Preparing for your New Baby

The last few months of a pregnancy drag by slowly. You have trouble tying your shoes and getting the laundry out of the dryer. Sleeping is nearly impossible thanks to your baby choosing to be awake when you lie down and kicking your bladder at inopportune times.

But as hard as it may be to sleep now — you’ll want to get as much rest as you can before the big day. Once you bring your baby home there won’t be much sleep for a while.

If you can’t sleep in bed, try sitting up in a recliner and at least resting with your feet up.

There are a few things you need to do to get ready for the new addition to the family.

Pack your bag for the hospital. You want to have it ready to go in case baby decides to show up a little early.

If you’re unsure of your parenting skills, take a class or read a few books. You may still feel unsure at first but at least you’ll know you’re on the right track.

Line up the people you’ll want to help you when you get home. Your mother and your mother-in-law and your Aunt Judy may all want to come and stay with you. One person is enough and might be too much, depending on how well you get along.

Try to get other volunteers to help by bringing meals or by coming over to help you do laundry or to sit with baby while you nap. Don’t feel pressured into letting anyone take care of your baby if you prefer to do it yourself. The first few weeks are a special bonding time. On the other hand, don’t feel guilty for needing a break to take a long bath or a short nap.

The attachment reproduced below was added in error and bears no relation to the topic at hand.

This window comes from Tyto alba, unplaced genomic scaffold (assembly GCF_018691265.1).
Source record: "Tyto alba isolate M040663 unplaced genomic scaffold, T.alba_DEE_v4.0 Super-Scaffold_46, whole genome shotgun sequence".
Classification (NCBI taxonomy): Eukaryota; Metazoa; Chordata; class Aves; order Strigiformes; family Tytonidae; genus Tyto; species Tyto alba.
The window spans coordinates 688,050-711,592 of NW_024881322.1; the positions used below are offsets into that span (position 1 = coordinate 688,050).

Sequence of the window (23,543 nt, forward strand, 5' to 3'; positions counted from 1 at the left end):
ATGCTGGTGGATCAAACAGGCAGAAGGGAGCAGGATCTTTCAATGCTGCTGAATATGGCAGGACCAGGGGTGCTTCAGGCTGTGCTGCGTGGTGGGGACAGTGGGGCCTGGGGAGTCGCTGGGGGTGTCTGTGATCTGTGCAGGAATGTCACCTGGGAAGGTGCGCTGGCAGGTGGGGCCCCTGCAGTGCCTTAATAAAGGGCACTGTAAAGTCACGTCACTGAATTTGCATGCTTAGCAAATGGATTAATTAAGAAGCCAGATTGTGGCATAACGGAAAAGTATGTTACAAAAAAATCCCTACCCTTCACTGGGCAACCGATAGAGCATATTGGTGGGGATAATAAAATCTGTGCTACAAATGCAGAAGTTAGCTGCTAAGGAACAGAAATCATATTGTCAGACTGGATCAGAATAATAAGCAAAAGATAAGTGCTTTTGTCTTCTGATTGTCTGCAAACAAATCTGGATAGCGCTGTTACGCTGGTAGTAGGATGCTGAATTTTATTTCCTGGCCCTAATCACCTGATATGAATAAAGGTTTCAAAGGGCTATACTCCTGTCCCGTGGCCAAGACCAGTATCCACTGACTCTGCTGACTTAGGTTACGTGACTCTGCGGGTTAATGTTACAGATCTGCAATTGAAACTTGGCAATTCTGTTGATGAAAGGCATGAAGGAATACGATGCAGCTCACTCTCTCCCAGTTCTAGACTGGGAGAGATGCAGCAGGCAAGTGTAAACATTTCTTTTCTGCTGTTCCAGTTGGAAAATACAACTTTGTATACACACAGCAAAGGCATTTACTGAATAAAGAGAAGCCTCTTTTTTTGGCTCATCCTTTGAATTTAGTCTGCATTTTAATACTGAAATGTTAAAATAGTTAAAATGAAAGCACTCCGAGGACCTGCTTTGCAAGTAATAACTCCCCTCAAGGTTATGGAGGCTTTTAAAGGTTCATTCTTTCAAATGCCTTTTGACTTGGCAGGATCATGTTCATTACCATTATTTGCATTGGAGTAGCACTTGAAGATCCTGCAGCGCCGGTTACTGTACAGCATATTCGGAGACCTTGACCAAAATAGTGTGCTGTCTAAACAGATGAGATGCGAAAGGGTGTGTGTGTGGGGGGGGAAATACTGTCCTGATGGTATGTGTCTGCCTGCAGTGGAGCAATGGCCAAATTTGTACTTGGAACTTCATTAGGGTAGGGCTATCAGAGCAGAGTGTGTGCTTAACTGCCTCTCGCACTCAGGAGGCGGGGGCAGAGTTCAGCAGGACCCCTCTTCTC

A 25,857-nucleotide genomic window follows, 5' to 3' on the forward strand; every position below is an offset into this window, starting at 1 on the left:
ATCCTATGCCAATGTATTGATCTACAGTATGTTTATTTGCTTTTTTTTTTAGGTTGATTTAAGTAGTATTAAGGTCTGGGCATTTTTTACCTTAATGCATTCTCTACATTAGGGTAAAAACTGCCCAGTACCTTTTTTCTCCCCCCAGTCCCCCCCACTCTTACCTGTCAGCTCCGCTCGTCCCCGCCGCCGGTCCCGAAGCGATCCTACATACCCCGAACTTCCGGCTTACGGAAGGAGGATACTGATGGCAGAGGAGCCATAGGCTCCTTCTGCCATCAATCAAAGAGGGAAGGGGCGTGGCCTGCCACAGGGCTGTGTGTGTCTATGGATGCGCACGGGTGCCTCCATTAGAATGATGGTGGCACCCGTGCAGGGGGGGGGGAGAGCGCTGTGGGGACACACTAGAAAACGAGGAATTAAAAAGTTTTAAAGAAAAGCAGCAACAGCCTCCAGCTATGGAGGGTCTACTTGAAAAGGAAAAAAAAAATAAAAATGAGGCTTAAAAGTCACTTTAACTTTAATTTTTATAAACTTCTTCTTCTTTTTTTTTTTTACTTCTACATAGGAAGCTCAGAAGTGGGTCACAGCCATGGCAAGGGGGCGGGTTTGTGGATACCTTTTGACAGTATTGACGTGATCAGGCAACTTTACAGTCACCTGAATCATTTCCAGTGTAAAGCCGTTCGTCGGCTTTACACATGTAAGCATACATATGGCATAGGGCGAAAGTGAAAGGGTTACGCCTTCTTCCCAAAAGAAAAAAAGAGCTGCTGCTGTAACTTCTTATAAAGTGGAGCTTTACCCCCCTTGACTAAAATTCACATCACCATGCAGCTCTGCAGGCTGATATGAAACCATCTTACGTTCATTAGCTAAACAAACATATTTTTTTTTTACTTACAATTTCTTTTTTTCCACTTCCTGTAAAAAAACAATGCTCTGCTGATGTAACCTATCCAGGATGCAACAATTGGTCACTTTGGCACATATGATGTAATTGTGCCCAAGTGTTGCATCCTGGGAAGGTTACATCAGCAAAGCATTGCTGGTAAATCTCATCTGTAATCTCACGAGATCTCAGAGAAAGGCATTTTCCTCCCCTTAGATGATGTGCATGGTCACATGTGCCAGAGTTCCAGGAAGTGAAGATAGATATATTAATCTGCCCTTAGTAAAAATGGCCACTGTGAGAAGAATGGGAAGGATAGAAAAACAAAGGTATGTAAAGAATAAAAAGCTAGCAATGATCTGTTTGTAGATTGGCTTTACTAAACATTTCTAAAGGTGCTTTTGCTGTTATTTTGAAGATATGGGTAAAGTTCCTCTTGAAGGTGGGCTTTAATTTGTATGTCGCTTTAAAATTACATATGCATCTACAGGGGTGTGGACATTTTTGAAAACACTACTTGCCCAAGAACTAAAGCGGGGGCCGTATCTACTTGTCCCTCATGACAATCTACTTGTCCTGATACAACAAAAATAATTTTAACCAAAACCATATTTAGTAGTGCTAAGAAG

Decide on a pediatrician. Your obstetrician will probably have recommendations.

Here are the items you need to purchase before the baby is born:

Rear facing car seat. It’s best to buy this new so you’ll know it’s in perfect working order. Read the directions so you’ll know how to correctly install it in your car and how to fasten your baby in properly.

Diapers. You don’t want to have to shop for these after the baby is born. Buy some newborn and a few a little larger. If you have a large baby they won’t use the new born size for long. You’ll need baby wipes, too.

If you’re going to bottle feed you’ll want to have bottles, formula and a bottle warmer ready. Don’t microwave bottles. A microwave doesn’t heat consistently. The formula may seem warm on your arm when you test but have hot spots that can burn the baby’s mouth.

Bed. You may want your baby to sleep close to you in the same room for the first few months. So you may want t a small bassinet close by.

Don’t use an old crib that has a drop down side. These are a safety hazard and have been taken off the market. It’s illegal to sell a used one.

Remember to not use soft bedding. The baby should be laid on a flat surface on their back. Lying on a cushy blanket on their stomach can cause suffocation.

No toys should be left in the crib with the baby. Do not use bumper pads.

Stock up on a few quick food items as well as cleaning supplies so you don’t have to worry about sending anyone to shop right away.

Prepare other family members.

You should talk to your older children on their level and help them understand that a new baby is on the way. Explain that the baby won’t be able to play with them at first and will need extra care. Think of ways they’ll be able to help such as bringing you diapers or taking dirty clothes to the laundry room. Many hospitals offer classes for older siblings that can help your child understand what is about to happen.

Find a safe place for your pet and get them adjusted to sleeping there instead of in your bed. You want to do this before the baby’s arrival. If you fear your pet won’t accept your baby there are trainers that can help you with this situation.

Make sure you and your spouse or partner have a plan for getting to the hospital and who is going to be allowed in the delivery room. Some hospitals limit visitors so find this out in advance. Ask if your other children will be able to visit once you’re in your own room.

Having a baby is an exciting, life changing experience. By preparing ahead you’ll save yourself some unnecessary stress.